Ricky Gervais’s ‘Derek’ – That Joke Isn’t Funny Anymore
‘Derek’ – That Joke Isn’t Funny Anymore
Ricky Gervais’ ‘Derek’, Channel 4, 10pm, Thursday 12th April
Comedian Stewart Lee recently said that he hoped “Ricky Gervais didn’t do something so awful as to undo ”ËThe Office’”Â. It seems that with latest effort ”ËDerek’, Gervais may well have just achieved that. ”ËDerek’, a one-off special for Channel 4 starring Gervais as a disabled care worker, could have been the perfect riposte to the more Daily Mail-style critiques of his comedy. As with ”ËLife’s Too Short’, it was an uneasy misfire. I was with huge admiration for Gervais’ repeated assertions that ”Ëjust because someone is offended it doesn’t mean they’re right’, but this would be a far more resonant point if being offensive was the strongest accusation one could level at Gervais’ recent work. Indeed, the greatest crime Ricky Gervais seems to be committing with ”ËDerek’ and ”ËLife’s Too Short’ is being lazy and boring.
The big laughs of ”ËDerek’ were aimed dubiously low. The hunched title character sitting on a crumble and custard was cheap but falling into a pond and running naked through the elderly care home was toe curlingly embarrassing for all the wrong reasons. For fans of ”ËExtras’, Gervais’ Derek felt achingly too much like Mr. Stokes ”â Gervais’ parody of the lazy, gimmicky funny-voice atrocities of catchphrase comedy. The same lazy scriptwriting that left ”ËLife’s Too Short’ stuck in a cheap hinterland between a mockumentary and a sitcom punctuated by jaded celebrity cameos was constantly present within ”ËDerek’. However, the show was not without its high points; Karl Pilkington’s acting debut was suspiciously good with his deadpan delivery adding much needed texture, and though much of the sentimentality felt like a forced emulation of what made ”Ëthe Office’ so special, it was a step in the right direction and aimed for a warmth somewhat absent from modern comedy. it’s hard to attain the genuine emotion and empathy aimed for in ‘Derek’ when the characters feel too lazily arranged and unrealistic.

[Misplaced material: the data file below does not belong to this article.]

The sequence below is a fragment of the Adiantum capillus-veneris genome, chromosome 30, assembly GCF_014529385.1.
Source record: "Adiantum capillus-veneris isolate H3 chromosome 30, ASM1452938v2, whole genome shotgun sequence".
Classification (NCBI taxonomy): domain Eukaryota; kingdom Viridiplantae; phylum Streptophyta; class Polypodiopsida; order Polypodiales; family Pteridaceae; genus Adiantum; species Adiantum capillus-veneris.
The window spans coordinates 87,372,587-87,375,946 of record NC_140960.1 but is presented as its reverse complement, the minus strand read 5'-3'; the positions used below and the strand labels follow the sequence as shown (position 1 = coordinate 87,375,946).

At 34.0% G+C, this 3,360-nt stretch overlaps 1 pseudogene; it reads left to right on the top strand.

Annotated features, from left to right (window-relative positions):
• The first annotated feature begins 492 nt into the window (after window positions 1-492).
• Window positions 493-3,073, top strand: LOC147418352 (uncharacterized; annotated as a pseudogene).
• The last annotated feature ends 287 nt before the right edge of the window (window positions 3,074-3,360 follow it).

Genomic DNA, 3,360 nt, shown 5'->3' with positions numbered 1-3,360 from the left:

In the five years since the ”ËExtras’ finale it’s difficult to find many fingerprints of the careful yet daring genius that was previously the hallmark of his talent. Gervais alienating newspaper critics is frankly of little relevance, but alienating those for whom ”Ëthe Office’ and ”ËExtras’ were beacons of dangerous brilliance are another. When asked how it felt to be written off as irrelevant, Noel Coward once said “Well, in the first place, nobody of particular importance wrote me off.”Â Whilst Gervais may take this attitude about many of his critics, it may soon be the case that it’s his own fan base that write him off more crucially than his critics.